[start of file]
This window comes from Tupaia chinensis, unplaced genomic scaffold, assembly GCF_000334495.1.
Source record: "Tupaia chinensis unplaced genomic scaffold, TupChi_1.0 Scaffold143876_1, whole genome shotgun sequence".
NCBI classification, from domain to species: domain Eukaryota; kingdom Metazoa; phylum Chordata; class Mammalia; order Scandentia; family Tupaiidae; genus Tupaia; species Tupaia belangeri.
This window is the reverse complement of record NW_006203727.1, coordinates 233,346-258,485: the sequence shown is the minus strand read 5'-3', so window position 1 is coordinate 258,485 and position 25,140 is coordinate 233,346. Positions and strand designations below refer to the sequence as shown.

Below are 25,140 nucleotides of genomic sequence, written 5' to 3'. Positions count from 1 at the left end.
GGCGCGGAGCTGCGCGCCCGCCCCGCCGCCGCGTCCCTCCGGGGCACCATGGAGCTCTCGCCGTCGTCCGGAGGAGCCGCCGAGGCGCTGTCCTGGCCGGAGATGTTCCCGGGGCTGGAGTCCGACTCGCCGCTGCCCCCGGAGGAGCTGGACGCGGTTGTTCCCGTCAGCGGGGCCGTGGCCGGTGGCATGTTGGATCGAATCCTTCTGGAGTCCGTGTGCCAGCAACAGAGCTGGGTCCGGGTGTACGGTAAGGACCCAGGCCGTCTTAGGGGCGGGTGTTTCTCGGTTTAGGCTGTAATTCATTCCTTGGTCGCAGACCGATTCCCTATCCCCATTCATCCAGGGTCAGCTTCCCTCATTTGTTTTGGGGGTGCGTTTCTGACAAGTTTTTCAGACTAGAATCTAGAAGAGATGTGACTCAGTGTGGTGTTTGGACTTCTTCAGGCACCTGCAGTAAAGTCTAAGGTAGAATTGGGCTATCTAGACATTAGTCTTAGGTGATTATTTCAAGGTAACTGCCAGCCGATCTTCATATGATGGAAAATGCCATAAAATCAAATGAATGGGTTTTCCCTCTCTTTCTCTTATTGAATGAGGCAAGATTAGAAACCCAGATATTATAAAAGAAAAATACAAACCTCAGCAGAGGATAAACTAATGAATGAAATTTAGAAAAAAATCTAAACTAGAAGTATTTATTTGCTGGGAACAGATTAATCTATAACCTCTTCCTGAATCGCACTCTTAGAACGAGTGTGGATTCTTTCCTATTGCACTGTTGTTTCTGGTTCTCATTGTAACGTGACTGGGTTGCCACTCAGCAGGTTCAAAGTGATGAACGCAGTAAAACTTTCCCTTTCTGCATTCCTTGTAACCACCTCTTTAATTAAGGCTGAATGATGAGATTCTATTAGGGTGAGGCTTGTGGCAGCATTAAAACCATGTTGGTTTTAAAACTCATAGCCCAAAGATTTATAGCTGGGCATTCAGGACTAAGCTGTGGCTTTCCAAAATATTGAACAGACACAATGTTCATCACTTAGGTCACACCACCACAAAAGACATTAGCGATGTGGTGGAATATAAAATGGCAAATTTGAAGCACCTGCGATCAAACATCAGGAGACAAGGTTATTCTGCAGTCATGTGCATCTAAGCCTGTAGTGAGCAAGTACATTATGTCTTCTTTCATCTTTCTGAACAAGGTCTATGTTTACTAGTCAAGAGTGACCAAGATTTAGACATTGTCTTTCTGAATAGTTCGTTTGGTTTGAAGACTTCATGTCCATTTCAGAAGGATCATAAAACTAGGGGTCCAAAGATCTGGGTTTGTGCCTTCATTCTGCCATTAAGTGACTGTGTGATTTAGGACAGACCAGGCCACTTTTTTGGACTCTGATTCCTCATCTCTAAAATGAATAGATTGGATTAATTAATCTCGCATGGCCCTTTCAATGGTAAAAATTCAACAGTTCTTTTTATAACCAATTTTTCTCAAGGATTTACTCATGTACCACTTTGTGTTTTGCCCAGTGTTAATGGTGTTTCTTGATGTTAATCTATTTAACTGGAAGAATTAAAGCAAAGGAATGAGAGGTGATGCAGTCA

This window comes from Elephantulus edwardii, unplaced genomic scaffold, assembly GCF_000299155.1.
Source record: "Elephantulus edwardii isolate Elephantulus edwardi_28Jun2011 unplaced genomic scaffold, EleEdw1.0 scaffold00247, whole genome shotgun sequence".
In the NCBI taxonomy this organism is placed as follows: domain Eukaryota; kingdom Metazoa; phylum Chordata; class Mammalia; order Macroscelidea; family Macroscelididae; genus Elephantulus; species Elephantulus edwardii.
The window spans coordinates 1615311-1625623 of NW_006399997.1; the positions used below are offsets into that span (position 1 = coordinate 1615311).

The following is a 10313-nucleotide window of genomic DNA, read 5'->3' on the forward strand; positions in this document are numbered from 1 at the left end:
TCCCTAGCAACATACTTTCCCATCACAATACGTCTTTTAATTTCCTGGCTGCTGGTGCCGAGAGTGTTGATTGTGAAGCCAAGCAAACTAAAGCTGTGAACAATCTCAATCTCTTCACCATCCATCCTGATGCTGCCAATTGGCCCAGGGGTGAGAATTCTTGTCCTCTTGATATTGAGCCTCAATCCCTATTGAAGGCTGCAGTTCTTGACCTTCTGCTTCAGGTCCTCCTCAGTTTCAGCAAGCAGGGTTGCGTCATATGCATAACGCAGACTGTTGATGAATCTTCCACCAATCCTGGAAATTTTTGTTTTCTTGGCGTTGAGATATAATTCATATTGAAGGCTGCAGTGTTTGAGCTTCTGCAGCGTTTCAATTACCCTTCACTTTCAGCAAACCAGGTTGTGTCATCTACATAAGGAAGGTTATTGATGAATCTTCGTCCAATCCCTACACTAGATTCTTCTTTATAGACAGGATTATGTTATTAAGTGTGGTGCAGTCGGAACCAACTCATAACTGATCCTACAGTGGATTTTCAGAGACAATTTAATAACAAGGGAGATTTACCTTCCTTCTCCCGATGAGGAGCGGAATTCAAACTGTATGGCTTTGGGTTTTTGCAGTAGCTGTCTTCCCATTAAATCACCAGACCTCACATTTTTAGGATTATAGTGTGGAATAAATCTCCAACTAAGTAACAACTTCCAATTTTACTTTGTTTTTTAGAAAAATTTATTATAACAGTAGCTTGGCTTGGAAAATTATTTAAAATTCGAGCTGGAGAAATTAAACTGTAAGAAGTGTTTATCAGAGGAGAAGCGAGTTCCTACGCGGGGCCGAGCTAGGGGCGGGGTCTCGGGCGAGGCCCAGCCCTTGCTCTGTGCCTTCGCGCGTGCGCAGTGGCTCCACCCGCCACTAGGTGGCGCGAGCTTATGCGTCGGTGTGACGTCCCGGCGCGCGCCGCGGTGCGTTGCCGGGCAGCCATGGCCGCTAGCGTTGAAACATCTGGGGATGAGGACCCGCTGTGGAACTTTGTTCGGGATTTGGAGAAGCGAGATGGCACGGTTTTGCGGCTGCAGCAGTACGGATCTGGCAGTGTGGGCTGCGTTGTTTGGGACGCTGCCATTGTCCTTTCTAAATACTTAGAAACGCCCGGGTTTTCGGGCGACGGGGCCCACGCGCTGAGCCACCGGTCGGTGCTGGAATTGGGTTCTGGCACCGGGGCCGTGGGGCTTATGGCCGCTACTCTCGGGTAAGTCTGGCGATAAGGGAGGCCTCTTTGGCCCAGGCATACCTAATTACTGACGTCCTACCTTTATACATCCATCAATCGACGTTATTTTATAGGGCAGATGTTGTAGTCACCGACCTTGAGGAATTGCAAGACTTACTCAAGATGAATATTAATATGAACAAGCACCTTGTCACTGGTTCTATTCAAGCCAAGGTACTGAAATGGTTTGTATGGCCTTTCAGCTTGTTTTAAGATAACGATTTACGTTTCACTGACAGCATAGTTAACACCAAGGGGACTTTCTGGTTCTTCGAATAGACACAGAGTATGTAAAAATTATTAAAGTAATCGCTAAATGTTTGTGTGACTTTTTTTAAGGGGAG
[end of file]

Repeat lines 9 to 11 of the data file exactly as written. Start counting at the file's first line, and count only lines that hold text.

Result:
In the NCBI taxonomy this organism is placed as follows: domain Eukaryota; kingdom Metazoa; phylum Chordata; class Mammalia; order Macroscelidea; family Macroscelididae; genus Elephantulus; species Elephantulus edwardii.
The window spans coordinates 1615311-1625623 of NW_006399997.1; the positions used below are offsets into that span (position 1 = coordinate 1615311).

The following is a 10313-nucleotide window of genomic DNA, read 5'->3' on the forward strand; positions in this document are numbered from 1 at the left end: